UK’s claims questioned: doubts voiced about source of Salisbury novichok
Ceremony to mark the destruction of Russia’s stock of chemical weapons was held last November
March 15, 2018
Theresa May with Wiltshire police’s chief constable, Kier Pritchard, in Salisbury on Thursday. Photograph: Daniel Leal-Olivas/AFP/Getty Images
It was a historic moment largely ignored at the time by most of the world’s media and might have remained so but for the attack in Salisbury. At a ceremony last November at the headquarters of the world body responsible for the elimination of chemical weapons in The Hague, a plaque was unveiled to commemorate the destruction of the last of Russia’s stockpiles.
Gen Ahmet Üzümcü, the director general of the Organisation for the Prohibition of Chemical Weapons (OPCW), which works closely with the UN, was fulsome in his praise. “This is a major achievement,” he said. The 192-member body had seemingly overseen and verified the destruction of Russia’s entire stock of chemical weapons, all 39,967 metric tons.
The question now is whether all of Russia’s chemical weapons were destroyed and accounted for. Theresa May – having identified the nerve agent used in the Salisbury attack as novichok, developed in Russia – told the Commons on Wednesday that Russia had offered no explanation as to why it had “an undeclared chemical weapons programme in contravention of international law”. Jeremy Corbyn introduced a sceptical note, questioning whether there was any evidence as to the location of its production.
The exchanges provoked a debate echoing the one that preceded the 2003 invasion of Iraq over whether UN weapons inspectors had overseen the destruction of all the weapons of mass destruction in the country or whether Saddam Hussein had retained secret hidden caches.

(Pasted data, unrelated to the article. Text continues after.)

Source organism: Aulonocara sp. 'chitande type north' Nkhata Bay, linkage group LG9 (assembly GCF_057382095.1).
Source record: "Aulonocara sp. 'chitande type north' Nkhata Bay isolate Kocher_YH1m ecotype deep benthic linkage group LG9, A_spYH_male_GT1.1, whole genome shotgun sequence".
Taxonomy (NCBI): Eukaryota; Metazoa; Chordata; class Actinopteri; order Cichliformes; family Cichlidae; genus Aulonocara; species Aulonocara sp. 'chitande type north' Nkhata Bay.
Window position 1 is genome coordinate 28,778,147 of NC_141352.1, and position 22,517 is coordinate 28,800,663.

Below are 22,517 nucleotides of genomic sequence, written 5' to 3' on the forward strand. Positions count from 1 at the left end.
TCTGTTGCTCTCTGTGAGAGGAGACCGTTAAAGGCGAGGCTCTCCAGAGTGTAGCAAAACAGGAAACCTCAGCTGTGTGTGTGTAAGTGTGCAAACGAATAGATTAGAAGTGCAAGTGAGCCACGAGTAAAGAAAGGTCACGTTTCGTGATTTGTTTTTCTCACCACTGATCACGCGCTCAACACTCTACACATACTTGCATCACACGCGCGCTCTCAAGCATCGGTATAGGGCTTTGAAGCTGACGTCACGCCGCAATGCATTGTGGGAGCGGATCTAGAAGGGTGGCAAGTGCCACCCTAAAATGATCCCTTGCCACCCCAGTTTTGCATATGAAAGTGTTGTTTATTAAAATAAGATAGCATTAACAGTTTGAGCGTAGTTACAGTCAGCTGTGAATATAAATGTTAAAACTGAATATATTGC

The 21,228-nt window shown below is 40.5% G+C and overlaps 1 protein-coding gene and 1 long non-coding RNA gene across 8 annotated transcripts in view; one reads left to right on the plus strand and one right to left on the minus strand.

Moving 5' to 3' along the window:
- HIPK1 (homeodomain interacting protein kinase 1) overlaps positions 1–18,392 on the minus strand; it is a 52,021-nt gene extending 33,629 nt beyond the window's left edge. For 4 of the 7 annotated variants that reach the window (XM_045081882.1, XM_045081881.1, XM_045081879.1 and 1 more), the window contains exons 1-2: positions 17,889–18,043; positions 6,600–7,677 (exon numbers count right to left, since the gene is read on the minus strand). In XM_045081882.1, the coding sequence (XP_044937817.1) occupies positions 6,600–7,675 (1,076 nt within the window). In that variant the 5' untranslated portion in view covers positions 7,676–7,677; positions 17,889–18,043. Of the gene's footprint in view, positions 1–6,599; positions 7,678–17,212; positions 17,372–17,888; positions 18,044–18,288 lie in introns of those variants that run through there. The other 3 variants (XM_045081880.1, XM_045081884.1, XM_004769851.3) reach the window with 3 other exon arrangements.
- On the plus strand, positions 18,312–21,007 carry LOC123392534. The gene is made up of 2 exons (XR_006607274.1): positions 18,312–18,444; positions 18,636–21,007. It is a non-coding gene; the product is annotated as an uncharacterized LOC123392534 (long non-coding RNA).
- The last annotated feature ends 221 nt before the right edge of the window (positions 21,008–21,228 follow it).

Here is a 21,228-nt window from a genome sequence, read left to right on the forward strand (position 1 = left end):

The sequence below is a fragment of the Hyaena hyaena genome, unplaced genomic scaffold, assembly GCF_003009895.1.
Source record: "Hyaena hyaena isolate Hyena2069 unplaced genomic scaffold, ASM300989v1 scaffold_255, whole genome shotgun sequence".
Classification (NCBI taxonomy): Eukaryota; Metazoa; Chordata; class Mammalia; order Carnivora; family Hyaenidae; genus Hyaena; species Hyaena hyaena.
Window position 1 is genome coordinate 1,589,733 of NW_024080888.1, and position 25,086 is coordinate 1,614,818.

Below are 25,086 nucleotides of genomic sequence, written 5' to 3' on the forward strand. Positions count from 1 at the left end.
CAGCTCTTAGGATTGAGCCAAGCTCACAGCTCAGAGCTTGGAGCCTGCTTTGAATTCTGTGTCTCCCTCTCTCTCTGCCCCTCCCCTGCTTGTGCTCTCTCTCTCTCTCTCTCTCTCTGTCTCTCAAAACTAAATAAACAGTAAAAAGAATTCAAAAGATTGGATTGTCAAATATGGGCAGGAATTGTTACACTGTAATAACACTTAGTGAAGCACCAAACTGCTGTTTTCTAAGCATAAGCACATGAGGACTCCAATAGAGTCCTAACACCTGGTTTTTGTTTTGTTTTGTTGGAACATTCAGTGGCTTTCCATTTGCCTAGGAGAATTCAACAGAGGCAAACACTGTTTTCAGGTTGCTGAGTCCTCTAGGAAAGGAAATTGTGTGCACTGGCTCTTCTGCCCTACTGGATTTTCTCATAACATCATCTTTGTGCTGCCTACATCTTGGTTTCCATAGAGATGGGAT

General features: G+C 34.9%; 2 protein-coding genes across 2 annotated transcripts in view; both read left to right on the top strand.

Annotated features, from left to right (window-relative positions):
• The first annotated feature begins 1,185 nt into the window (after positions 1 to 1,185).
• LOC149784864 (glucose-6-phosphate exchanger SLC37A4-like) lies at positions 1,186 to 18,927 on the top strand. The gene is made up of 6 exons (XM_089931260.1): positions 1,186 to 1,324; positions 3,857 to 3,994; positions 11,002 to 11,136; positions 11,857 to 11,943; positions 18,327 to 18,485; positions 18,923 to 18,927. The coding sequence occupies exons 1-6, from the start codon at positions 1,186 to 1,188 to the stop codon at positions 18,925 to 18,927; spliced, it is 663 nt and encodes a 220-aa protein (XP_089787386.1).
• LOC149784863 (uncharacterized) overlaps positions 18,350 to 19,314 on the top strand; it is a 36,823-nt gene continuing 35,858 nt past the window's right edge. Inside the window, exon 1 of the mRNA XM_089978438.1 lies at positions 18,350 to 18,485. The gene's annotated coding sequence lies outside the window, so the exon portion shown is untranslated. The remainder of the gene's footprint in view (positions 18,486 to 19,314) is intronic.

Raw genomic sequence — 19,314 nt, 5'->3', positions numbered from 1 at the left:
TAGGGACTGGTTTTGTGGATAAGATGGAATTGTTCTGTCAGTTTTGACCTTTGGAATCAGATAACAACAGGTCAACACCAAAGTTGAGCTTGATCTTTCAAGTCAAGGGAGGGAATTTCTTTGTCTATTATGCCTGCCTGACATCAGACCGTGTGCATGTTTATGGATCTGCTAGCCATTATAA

On social media, there were arguments that the novichok could have come from some part of the former Soviet Union other than Russia, such as Uzbekistan, Kazakhstan or Ukraine, or some non-state group, maybe criminals.
The UN chemical weapons watchdog said none of its member states have declared possessing ‘Novichok-class’ nerve agent, which London claims was used in the poisoning of ex-double agent Sergei Skripal.
“There is no record of the Novichok group of nerve agents having been declared by a state party to the Chemical Weapons Convention,” the Organization for the Prohibition of Chemical Weapons (OPCW) said in a press release on Friday. Nearly all countries in the UN are members to the OPCW, except for Egypt, Israel, North Korea and South Sudan.
The watchdog said open-source information on the agents in this class is sparse. It added that OPCW experts are searching through scientific and technical sources available to them.
The obscure name surfaced after the UK bluntly accused Russia of using the mystery agent to poison former double agent Skripal and his daughter Yulia in Salisbury. Both are said to remain in a critical condition.